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A Step Ahead
South Carolina outfoxed Clemson with a razzle-dazzle kickoff return and outplayed the Tigers in most every facet of the game
By Douglas S. Looney
Moments before Clemson entered Death Valley to take on archrival South Carolina, the Tiger players knelt on the blue carpet in their locker room and listened to coach Tommy West tell them that toughness and conditioning would have much to do with the outcome, and that those were strong areas for them. "But," he said, "the key is attitude. I want you to have the best time today you ever had in your dang life playing football."
With West's words ringing in their ears, the Tigers ran out and had what was -- for almost every player -- the worst dang time they've ever had playing football. The Gamecocks won 33-7. It could have been 53-7. The victory left South Carolina with a 6-5 record, its first winning season since 1990, and made it a likely candidate for an invitation to a minor bowl. The defeat left the Tigers 5-6 and in shock.
The scoreboard at the east end of Clemson Memorial Stadium says, 1981 NATIONAL FOOTBALL CHAMPIONS. At this juncture the past does not seem like prologue. Almost everything West and his staff tried last week failed, and nearly every idea they had was foiled.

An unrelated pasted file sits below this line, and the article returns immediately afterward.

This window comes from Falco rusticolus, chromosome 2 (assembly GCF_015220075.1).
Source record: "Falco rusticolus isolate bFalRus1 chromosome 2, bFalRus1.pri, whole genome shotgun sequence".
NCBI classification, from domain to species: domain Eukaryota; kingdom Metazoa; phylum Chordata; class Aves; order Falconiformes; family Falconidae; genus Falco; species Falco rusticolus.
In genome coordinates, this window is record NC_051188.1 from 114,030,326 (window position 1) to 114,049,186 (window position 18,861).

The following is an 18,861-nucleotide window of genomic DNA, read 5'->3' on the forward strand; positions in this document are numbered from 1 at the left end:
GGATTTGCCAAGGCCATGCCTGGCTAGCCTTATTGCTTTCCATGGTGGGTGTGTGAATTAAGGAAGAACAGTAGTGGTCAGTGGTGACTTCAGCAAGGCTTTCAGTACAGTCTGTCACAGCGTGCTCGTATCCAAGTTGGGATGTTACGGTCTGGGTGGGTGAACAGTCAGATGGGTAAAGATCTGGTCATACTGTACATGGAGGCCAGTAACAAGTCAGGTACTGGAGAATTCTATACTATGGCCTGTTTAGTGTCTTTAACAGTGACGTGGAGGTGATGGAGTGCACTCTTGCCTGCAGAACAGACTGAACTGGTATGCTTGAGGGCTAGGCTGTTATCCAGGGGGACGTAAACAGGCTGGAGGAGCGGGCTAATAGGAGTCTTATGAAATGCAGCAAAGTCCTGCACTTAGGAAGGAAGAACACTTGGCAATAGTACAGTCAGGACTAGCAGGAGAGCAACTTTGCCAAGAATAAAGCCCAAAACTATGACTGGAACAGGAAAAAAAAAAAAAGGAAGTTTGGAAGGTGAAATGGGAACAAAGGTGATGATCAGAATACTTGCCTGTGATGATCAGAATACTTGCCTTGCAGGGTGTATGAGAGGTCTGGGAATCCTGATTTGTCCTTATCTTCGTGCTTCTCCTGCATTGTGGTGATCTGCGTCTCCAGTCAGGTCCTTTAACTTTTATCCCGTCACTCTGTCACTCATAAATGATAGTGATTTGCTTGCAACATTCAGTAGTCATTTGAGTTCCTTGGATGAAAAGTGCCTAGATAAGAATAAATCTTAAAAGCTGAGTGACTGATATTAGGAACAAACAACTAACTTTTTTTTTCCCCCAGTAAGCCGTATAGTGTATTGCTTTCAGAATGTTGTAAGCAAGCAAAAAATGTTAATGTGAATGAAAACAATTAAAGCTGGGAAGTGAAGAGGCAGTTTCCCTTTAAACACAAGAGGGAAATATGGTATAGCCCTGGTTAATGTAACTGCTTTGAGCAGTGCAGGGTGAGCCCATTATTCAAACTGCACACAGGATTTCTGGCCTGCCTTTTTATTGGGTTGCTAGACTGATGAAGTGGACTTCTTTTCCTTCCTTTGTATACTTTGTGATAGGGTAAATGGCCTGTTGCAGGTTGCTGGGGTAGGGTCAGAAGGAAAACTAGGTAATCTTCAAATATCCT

Example 1: The night before the game West reflected on the season. "I've never said we've arrived, but we have come 100 miles," he said. "It doesn't matter where you are but where you are headed." He was pleased with the heading, generated by three straight wins going into Saturday's game. The Tigers, however, wound up with only 177 yards of offense, compared with 412 for the Gamecocks, leaving the Clemson defense -- which going into the game had been ranked 11th in the nation in average points allowed -- in shambles. At this point the Tigers are scratching their heads and heading back to the drawing board.
Example 2: West said his team would have to complete passes early to loosen up the South Carolina defense so that the Gamecocks "don't just dig their cleats in the dirt against the run." That seemed to be a plausible strategy, because the Gamecocks were last in the SEC in pass defense. Early in the second quarter, opportunity presented itself. Split end Kenya Crooks got wide open behind the South Carolina defense, but the pass from quarterback Nealon Greene was badly overthrown. Later in the quarter, Greene threw an on-the- money pass to split end Henry Guess. Alas, the ball bounced off Guess's hands and into those of Gamecock cornerback Corey Bell. Before that Greene had gone 317 plays without a turnover. The Gamecocks scored three plays later on an 18-yard TD pass from quarterback Steve Taneyhill to wide receiver Toby Cates. On the day, Clemson completed five of 20 passes for 55 yards.